Self-confidence or self-esteem can be defined as trust in your own abilities, judgment and personal qualities. As we tell people who use our Denver mental health services, while self-confidence feels good in general, there are many other benefits from having appropriate self-esteem, including:

  • Fewer feelings of guilt, shame or worthlessness
  • Stronger relationships built on a foundation of equality
  • Greater ability to deal with adversity
  • Lower stress level
  • Increased assertiveness in getting what you want and need in life

While it takes time and commitment for a person who is lacking in self-confidence to develop more of it, the end result is worth the effort.

11 Tactics for Taking on Your Insecurities

The key to improving your self-confidence is taking action. That action may be physical or mental, but the goal is to continually move in a more positive direction. Below are some tactics you can use to elevate your self-esteem.

  1. Think positively about yourself. One aspect of having a more favorable opinion of yourself is to listen for negative self-talk and when you hear it, immediately counteract it with positive mental statements about the fact that you are a unique person with many positive qualities who deserves to be happy and respected.
  2. Practice good personal hygiene. While putting effort into looking “presentable” can create a positive impression of you in others, the real reason to do it is that it creates a positive impression of you in you.
  3. Exercise regularly. Whether it is a brisk walk or a vigorous workout, elevating your heart rate releases “feel good” hormones that can have a positive impact on your mood and outlook. 
  4. Eat a healthy diet. Fueling your body properly helps give you the physical energy you need to be confident.
  5. Get adequate sleep. Sleep deprivation can have a negative impact on your health in general and your emotional health in particular.
  6. Improve your posture. Poor posture can be an external sign of internal feelings of fear and submissiveness. Standing or sitting up straight with your chin up and shoulders back communicates a more upbeat message to yourself and others.
  7. Use stress reduction practices. It is more difficult to be self-assured when you are experiencing stress. Use techniques such as meditation, yoga or prayer to manage and reduce your stress.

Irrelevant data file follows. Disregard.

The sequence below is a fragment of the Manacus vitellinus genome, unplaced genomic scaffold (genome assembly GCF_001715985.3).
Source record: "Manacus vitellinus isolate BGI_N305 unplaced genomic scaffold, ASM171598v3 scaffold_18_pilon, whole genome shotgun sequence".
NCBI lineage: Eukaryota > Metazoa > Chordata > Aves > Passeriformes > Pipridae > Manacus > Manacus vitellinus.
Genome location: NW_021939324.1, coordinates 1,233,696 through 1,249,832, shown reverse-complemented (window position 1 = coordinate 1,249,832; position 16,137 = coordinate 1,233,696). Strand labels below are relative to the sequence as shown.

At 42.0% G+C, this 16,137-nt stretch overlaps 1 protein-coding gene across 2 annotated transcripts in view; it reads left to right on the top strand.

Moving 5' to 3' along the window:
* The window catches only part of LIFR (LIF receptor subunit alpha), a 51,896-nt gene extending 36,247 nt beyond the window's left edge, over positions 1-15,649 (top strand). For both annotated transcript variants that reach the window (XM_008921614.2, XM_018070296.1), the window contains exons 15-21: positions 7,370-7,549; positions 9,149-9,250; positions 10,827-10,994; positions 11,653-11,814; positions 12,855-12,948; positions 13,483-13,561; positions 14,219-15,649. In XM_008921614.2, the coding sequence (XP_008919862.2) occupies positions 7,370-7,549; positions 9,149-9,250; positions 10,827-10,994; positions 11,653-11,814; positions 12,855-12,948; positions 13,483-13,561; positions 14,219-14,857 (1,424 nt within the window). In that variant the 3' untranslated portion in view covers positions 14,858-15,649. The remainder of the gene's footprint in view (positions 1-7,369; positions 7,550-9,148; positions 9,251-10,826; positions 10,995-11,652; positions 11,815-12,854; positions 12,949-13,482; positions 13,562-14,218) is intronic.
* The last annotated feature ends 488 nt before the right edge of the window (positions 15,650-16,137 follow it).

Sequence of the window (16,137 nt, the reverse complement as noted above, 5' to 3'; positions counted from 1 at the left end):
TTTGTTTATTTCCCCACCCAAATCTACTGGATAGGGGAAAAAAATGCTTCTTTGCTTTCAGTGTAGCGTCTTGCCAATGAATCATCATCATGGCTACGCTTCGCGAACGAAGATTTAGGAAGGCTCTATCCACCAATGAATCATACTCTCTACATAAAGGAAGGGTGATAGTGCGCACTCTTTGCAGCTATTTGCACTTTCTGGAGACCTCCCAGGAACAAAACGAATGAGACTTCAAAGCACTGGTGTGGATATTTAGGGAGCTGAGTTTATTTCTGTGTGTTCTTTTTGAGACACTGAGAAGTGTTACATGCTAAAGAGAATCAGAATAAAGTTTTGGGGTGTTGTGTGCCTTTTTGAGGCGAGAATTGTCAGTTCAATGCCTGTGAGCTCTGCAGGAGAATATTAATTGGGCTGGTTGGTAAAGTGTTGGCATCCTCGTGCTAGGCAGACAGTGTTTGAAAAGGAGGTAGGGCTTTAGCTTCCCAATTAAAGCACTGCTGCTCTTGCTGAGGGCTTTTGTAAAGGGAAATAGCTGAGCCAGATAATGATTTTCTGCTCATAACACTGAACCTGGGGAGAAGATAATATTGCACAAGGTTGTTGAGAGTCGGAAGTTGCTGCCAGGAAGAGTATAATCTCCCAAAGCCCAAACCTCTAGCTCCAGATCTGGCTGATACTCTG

8. Pursue hobbies you enjoy. Taking time out from your daily obligations to indulge an interest makes a statement to yourself that you deserve enjoyment.
  9. Prepare for life’s challenges. One of the biggest threats to your self-confidence can be the fear that you are not up to a particular task. The best way to eliminate that fear is to do all you can to prepare yourself for it. Researching the topic, role-playing the conversation or doing other prep work can make a big difference in your belief that you can handle the situation.
  10. Practice gratitude. The more you recognize the good things in your life, the more you start to see that you are deserving of them.
  11. Be kind. Observing yourself being thoughtful on a regular basis confirms that you are a good person with much to offer your friends, family and community.

Perhaps most importantly, have realistic expectations for change. If you have suffered from a lack of self-confidence for years (or decades), reshaping your self-image will take time. Be patient with yourself and know that there will be setbacks along the way. However, if you are persistent in your efforts, there is no question that you can be a more confident person in the future than you are today.

Helping You See Yourself in a More Positive Light

Developing the ability to consistently face the world with confidence can be life-changing. If you need help with increasing your self-esteem, we’re a leading Denver mental health services provider, and we’re here to help. Visit or contact us by phone at 303-853-3500 to learn more about our services. We have centers in the northside Denver metro area of Adams County including the cities of Thornton, Westminster, Northglenn, Commerce City and Brighton.

Apps Apt to Fill Some Needs